x = (x * 255).astype(np.uint8)
    self._rgbacache = x

So the type and size of the input A get checked:

if A.dtype == np.uint8 and A.ndim == 3:

in which case there is no preprocessing. Otherwise, without checking the range of the input, you ultimately have a multiplication by 255 and a cast to uint8:

x = (x * 255).astype(np.uint8)

And we know what to expect if x is from 0 to 255 instead of 0 to 1:

In [1]: np.uint8(np.array([1,2,128,254,255])*255)
Out[1]: array([255, 254, 128,   2,   1], dtype=uint8)

So light becomes dark. That this inverts the image is probably not a planned behavior as I think you assume.

You can compare the values of _rgbacache in the object returned from imshow for each of your input cases to observe the result, e.g. im._rbacache where im = plt.imshow(np.float64(img)).

  • The behavior is not bizarre. The computation on the invalid but unchecked input still produced an output. In my opinion, you should just stop there: if the code performs some incorrect computation, shame on the programmers; if I gave input the docs didn't make any guarantees about and I didn't get what I expected, shame on me. You're free to file a bug or feature request if you feel there should be more checks. – tsj Oct 8 '16 at 19:10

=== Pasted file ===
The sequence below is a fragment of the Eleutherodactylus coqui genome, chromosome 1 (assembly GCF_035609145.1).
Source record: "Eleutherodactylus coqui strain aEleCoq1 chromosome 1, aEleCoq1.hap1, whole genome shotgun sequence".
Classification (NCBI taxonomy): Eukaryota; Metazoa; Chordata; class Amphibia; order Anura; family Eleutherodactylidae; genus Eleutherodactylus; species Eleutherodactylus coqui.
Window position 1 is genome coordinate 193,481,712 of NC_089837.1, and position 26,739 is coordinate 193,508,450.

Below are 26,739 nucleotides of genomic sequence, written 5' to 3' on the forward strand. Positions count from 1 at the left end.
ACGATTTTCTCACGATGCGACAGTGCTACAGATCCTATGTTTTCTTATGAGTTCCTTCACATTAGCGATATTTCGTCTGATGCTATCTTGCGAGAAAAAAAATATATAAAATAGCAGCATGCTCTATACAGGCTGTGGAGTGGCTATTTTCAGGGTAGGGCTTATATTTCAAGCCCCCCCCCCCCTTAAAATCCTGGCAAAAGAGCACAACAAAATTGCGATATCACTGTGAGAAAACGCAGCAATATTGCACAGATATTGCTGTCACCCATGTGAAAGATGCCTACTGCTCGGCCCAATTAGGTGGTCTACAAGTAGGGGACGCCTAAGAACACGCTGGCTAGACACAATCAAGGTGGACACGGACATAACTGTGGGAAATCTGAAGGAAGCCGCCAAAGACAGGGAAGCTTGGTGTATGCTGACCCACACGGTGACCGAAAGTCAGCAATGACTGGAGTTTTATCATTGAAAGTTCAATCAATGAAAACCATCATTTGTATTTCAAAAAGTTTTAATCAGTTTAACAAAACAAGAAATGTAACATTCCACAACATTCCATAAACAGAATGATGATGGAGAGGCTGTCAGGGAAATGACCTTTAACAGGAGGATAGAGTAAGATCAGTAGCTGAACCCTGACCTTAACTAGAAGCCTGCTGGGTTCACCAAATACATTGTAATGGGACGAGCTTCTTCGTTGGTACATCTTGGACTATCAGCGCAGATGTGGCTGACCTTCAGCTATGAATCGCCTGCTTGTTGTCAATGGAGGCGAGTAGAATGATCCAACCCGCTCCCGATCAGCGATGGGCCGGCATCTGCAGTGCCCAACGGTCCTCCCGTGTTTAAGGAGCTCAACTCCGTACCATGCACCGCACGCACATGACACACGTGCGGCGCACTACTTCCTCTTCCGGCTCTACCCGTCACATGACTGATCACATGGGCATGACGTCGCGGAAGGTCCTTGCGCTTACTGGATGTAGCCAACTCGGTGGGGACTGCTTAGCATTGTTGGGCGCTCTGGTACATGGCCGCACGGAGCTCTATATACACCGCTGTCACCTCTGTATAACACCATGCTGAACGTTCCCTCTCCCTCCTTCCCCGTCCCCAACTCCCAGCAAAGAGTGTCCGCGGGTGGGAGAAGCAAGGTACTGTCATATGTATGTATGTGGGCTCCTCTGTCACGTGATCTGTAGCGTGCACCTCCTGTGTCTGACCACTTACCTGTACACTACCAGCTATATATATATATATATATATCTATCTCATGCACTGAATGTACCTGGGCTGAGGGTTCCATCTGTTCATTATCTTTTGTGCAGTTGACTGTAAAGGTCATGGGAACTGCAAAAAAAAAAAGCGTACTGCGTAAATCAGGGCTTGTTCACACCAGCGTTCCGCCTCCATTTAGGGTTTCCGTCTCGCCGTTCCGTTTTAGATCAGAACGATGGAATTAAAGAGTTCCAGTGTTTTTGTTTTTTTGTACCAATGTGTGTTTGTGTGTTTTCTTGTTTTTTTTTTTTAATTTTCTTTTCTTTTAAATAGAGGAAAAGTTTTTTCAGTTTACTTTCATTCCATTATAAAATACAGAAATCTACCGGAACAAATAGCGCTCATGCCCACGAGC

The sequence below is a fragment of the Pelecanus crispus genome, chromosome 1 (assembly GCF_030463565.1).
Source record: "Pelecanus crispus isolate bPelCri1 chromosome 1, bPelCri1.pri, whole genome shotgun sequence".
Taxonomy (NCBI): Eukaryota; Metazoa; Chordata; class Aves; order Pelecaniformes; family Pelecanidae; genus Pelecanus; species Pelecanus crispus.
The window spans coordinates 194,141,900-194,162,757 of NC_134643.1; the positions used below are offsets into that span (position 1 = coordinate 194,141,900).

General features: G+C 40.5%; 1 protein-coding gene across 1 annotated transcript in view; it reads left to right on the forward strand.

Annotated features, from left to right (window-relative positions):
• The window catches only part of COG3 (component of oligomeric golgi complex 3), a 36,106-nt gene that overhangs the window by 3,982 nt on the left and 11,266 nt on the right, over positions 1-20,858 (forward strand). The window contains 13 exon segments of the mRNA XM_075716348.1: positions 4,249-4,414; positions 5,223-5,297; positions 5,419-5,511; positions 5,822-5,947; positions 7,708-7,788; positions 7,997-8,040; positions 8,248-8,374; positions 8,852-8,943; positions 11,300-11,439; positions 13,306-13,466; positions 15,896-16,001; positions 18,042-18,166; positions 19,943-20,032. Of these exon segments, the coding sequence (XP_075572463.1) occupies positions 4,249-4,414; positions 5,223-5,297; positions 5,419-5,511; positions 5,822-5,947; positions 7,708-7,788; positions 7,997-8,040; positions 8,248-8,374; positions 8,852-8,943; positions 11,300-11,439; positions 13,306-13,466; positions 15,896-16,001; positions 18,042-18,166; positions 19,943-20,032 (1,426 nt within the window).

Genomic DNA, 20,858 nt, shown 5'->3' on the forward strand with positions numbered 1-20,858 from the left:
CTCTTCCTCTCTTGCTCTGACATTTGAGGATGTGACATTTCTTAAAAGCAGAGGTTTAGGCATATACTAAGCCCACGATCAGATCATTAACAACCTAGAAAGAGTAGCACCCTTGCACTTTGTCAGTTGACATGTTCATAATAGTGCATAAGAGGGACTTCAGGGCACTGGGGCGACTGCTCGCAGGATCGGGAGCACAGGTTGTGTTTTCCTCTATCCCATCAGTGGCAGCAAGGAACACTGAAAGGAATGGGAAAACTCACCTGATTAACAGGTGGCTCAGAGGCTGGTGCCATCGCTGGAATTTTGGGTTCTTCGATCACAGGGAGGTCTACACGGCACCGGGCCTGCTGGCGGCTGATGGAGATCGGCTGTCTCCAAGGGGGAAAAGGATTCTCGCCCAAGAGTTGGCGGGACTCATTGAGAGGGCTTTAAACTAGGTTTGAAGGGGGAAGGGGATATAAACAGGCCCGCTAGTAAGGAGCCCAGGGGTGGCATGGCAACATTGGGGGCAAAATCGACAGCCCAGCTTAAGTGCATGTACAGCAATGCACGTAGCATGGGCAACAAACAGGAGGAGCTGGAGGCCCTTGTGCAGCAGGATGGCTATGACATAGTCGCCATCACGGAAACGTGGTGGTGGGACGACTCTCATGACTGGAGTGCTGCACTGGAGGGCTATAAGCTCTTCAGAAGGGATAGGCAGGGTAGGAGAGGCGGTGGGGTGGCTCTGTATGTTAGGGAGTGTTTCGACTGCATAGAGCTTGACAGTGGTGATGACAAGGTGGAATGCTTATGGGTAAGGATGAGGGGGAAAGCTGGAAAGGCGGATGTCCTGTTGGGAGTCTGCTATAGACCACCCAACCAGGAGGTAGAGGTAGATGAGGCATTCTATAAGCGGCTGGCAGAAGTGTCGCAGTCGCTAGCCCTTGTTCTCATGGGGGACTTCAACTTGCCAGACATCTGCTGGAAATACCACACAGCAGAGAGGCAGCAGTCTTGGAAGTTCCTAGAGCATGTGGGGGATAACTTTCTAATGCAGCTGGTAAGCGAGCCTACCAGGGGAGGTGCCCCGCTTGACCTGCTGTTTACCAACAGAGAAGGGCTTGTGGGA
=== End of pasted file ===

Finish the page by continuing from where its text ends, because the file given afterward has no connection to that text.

• You're right. There was an error on my part as the docs did not make any promises as to how such inputs would be processed. But now, thanks to your answer, I know the source of the behavior. I'm not sure if there should be a documentation entry about this processing or an additional check for the range to throw an warning/error though ! – Prophecies Oct 9 '16 at 15:25
  • Actually I agree, it makes sense for there to be an error. – tsj Oct 10 '16 at 0:09
  • Just don't throw a cryptic error like many of the python-ported OpenCV functions ;) - [light-hearted joke... cv2 is one of my favourite things to import] – n1k31t4 Apr 4 at 14:25

I think you are on a wrong path here as you are claiming, that np.random.randint() should return an float-based array. It does not! (docs)

This means:

Your first plot is calling imshow with an numpy-array of dtype=int64. This is not allowed as seen here!

The only allowed dtypes for your dimensions are described as: (see docs):

MxNx3 – RGB (float or uint8 array)  # there are others
                                    #  -> this one applies to your dims!

The only valid calls to imshow in your example are number 3 and 4 (while 1 and 2 are invalid)!

Listing:

  • plt.imshow(img) not ok as dtype=int64
  • plt.imshow(255-img) not ok as dtype=int64